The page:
Digerati50: Pursuing Permissionless Innovation

  •  Giving people a better understanding of the ‘magic new Internet money'
  • For Bobby Ong, it's all about the ethos of holding control of your own money

Digerati50: Pursuing Permissionless Innovation

Digital News Asia (DNA) continues its series that profiles 50 influencers who are helping shape Malaysia’s Digital Economy, from Digerati50 2020-2021 (Vol 4), a special biennial print publication released in July 2020. The digital copy can be downloaded from the sidebar link.

Bobby Ong had just graduated from the University College of London in 2012 with a shiny new Economics degree, when he was suddenly faced with a case of cognitive dissonance.

"Three years in London, I didn't hear about Bitcoin, my lecturers didn't mention Bitcoin at all," he said. Yet the buzz on the Internet was this outrageous new idea. “I was teaching myself how to code, I spending a lot of time on online tech forums,” he recalled. “A lot of these guys were talking about this new magic Internet money.”

He decided either the programmers and VCs in Silicon Valley were crazy and delusional; "Or my lecturers are obsolete."

 In an effort to close this gap in his understanding, he partnered with TM Lee to create CoinGecko, a website dedicated to presenting cryptocurrency-related data in the most transparent and usable way possible.

"Back in 2014 (cryptocurrency) websites were really badly designed," recalled Bobby.  “At the time the only way of people evaluated these cryptocurrencies were based on price and volume. Nothing else," he pointed out. "What we wanted to do was to bring in various different data points from different places.”

CoinGecko now aggregates data to track price, volume, social and developer stats for over 3,500 token from over 250 exchanges. The company has US$ 3 million in annual revenue, and the founders are listed in the Forbes 30 under 30 list for Finance and VC.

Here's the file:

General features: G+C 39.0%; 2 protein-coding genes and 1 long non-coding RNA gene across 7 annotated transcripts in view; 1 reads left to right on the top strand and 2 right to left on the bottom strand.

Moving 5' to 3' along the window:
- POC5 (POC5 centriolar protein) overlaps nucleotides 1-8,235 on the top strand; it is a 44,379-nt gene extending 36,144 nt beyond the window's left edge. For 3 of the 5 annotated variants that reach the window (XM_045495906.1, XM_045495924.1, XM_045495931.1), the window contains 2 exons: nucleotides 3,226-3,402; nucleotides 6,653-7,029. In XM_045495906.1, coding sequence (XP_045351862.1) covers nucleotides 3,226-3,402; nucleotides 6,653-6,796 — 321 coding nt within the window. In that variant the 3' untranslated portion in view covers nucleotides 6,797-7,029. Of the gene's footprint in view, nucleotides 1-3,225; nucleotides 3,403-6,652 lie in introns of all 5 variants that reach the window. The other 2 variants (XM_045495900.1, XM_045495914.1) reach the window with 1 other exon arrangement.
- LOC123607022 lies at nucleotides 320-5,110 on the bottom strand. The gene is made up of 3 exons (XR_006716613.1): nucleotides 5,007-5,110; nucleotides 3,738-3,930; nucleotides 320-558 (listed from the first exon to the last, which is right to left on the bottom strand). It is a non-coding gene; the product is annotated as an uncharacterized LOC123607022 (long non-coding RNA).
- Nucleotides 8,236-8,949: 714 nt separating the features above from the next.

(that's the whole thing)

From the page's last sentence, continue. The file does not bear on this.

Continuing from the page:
The ethos of controlling your own money

In a bit of irony, Bobby says that his interest in what has been hailed as the latest incarnation of money, isn't really about making money. "It's all about the ethos of holding control of your own money," he said.

"Cyprus (is)  what made me question things," said Bobby, referring to the 2012-13 Cypriot Financial Crisis. The country needed a bailout and considered a "one-time tax" on bank deposits, even though most of the bank's customers had done nothing wrong and weren’t the reason for the crisis. "The fact that the government could have contemplated such a thing  shattered any illusion," recalled Bobby.

"You know the money that you have in the bank?", asked Bobby, "It's not really your money".

In sharp contrast, cryptocurrency is the opposite. "If you hold Bitcoin, nobody can really take it away from you, or freeze it from you," he enthused. "You control your own coins, your own wealth."

Bobby is also excited what the lack of central control means for innovation. "Nobody has to give you permission to do anything," he says "When there is permissionless innovation things move at a very rapid pace."

Although established parties lag the innovators, they will go where they see value. Bobby agreed that some central banks, like in China, are now beginning to explore digital currencies, and that it’s still a matter of influence and control. “They can get all the benefits (of digital currencies),” he pointed out. “(but) also partly because anything that chips away at the dominance of the US dollar is good!”


Clear guidelines from the Securities Commission

Given his enthusiasm for a democratising control and permission, you would imagine he would consider the Malaysian Securities Commission’s (SC) recent regulation of digital asset exchanges to be a bit of the damper. But in fact, he welcomes it.

"Somebody needs to take accountability of regulating cryptocurrencies," he said, referring to the number of shady fly-by-night schemes in the country beforehand. "I would say SC has done very well," he noted. "They have put out regulations for exchanges that are very clear guidelines."

"Before SC regulated them, there were twenty, thirty, forty players out there," he said. "Now it's just back to three guys and these guys are tightly regulated."

He also agrees that the Malaysian public benefits from such regulations. "The level of financial literacy Malaysia is quite frankly it's quite low," he admitted. "They want to make money but they don't want to take the time and effort to understand the risk or how this money generated."

As to how Bobby sees an eventual exit from CoinGecko which is already profitable, the plan is straightforward. “We aim to grow CoinGecko to be the largest crypto data aggregator in the world and then look for an M&A sale. But that is a long way off because the crypto industry is still in its early years. The Uber and Airbnb in blockchain have not been built yet,” he notes, indicating that the creation of global consumer focused blockchain unicorns will be one key milestone indicating the maturation of the blockchain ecosystem.

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Digerati50 2020/2021 is proudly sponsored by Maxis - Powering Malaysia's 5G era.

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